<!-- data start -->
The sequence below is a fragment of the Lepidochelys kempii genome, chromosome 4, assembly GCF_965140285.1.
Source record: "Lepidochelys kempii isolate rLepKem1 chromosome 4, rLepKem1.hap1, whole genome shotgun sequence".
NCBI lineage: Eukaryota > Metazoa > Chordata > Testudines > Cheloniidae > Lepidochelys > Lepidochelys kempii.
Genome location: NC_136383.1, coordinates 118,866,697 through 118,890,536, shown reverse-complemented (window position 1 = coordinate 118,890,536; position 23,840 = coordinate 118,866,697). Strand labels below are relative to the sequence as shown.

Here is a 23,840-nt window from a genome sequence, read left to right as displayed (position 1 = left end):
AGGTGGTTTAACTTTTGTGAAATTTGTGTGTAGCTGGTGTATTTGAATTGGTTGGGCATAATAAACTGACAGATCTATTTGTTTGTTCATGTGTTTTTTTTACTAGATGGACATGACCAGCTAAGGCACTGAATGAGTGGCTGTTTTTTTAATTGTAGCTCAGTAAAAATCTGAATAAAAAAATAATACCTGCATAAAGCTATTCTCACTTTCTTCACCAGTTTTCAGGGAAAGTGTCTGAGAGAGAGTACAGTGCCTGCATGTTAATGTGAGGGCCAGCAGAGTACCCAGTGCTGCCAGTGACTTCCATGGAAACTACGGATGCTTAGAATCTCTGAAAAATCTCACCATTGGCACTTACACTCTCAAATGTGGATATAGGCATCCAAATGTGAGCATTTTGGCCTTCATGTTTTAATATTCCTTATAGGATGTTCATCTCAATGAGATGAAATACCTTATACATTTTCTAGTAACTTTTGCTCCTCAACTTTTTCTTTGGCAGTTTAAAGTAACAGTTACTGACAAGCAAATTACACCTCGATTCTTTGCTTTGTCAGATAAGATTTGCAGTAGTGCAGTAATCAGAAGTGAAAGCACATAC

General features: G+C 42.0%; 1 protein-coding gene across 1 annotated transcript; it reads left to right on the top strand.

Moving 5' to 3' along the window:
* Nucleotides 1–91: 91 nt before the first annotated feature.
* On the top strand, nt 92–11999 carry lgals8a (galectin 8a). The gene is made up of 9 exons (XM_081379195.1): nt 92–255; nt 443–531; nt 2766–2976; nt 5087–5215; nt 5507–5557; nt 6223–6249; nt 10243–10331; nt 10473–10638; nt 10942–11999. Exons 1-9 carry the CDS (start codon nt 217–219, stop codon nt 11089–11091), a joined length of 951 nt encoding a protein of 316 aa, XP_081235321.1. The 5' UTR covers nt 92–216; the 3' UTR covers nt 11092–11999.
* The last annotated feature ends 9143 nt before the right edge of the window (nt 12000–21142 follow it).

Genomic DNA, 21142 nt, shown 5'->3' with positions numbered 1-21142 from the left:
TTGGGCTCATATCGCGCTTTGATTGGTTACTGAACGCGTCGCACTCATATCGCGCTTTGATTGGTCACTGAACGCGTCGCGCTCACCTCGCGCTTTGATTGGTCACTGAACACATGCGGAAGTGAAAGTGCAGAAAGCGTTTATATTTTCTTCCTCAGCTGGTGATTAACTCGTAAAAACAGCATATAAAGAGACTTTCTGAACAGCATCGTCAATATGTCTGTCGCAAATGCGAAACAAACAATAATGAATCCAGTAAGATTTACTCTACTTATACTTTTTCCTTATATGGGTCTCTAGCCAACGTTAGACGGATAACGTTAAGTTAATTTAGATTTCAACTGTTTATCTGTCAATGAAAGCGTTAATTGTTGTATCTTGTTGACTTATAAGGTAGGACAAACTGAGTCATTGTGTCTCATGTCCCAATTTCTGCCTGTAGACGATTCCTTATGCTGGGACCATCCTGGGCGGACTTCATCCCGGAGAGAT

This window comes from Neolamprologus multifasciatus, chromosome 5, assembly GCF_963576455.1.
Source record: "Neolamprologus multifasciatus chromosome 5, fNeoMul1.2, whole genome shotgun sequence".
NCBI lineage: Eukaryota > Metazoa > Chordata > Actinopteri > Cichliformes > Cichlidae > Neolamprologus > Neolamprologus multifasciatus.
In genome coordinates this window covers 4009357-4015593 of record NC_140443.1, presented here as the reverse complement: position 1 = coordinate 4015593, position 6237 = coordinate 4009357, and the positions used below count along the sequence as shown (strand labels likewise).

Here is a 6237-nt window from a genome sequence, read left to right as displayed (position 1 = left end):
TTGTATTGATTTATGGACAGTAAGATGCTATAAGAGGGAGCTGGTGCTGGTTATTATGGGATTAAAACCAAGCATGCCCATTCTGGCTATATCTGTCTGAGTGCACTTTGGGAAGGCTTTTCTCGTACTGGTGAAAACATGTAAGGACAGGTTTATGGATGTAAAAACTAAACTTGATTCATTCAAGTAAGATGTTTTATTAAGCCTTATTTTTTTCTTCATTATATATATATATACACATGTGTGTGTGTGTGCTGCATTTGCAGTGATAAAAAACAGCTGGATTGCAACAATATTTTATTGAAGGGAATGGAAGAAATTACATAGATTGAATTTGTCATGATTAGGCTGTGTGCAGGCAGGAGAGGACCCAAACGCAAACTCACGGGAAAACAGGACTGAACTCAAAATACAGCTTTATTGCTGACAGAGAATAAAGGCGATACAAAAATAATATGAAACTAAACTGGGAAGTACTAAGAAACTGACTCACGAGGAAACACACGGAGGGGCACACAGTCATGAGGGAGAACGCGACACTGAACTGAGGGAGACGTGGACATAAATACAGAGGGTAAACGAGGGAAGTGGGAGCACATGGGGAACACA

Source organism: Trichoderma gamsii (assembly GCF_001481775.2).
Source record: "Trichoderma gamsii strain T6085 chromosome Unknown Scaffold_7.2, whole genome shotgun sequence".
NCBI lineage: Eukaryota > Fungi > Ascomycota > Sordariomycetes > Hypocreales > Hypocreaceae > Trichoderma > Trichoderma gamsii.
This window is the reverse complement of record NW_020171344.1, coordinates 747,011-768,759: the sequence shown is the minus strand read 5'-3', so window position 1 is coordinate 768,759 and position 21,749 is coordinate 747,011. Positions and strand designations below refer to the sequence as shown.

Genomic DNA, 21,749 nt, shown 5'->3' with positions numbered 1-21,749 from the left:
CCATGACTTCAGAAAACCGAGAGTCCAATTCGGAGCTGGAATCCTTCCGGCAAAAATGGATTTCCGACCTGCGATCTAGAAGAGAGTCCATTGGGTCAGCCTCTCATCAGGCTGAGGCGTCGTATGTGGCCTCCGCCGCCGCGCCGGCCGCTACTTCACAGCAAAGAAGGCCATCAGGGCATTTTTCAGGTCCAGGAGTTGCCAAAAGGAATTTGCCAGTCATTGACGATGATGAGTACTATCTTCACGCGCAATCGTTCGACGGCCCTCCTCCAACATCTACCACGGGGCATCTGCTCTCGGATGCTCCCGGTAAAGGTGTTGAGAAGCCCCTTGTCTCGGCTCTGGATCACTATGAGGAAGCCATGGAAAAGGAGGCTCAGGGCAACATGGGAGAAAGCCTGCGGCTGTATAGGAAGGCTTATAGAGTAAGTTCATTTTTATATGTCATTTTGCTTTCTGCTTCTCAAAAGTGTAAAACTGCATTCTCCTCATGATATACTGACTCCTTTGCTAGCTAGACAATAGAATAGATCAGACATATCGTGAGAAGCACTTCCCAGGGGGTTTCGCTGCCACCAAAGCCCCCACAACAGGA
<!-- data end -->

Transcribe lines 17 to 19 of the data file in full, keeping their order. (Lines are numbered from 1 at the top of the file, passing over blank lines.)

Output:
In genome coordinates this window covers 4009357-4015593 of record NC_140443.1, presented here as the reverse complement: position 1 = coordinate 4015593, position 6237 = coordinate 4009357, and the positions used below count along the sequence as shown (strand labels likewise).

Here is a 6237-nt window from a genome sequence, read left to right as displayed (position 1 = left end):
TTGTATTGATTTATGGACAGTAAGATGCTATAAGAGGGAGCTGGTGCTGGTTATTATGGGATTAAAACCAAGCATGCCCATTCTGGCTATATCTGTCTGAGTGCACTTTGGGAAGGCTTTTCTCGTACTGGTGAAAACATGTAAGGACAGGTTTATGGATGTAAAAACTAAACTTGATTCATTCAAGTAAGATGTTTTATTAAGCCTTATTTTTTTCTTCATTATATATATATATACACATGTGTGTGTGTGTGCTGCATTTGCAGTGATAAAAAACAGCTGGATTGCAACAATATTTTATTGAAGGGAATGGAAGAAATTACATAGATTGAATTTGTCATGATTAGGCTGTGTGCAGGCAGGAGAGGACCCAAACGCAAACTCACGGGAAAACAGGACTGAACTCAAAATACAGCTTTATTGCTGACAGAGAATAAAGGCGATACAAAAATAATATGAAACTAAACTGGGAAGTACTAAGAAACTGACTCACGAGGAAACACACGGAGGGGCACACAGTCATGAGGGAGAACGCGACACTGAACTGAGGGAGACGTGGACATAAATACAGAGGGTAAACGAGGGAAGTGGGAGCACATGGGGAACACA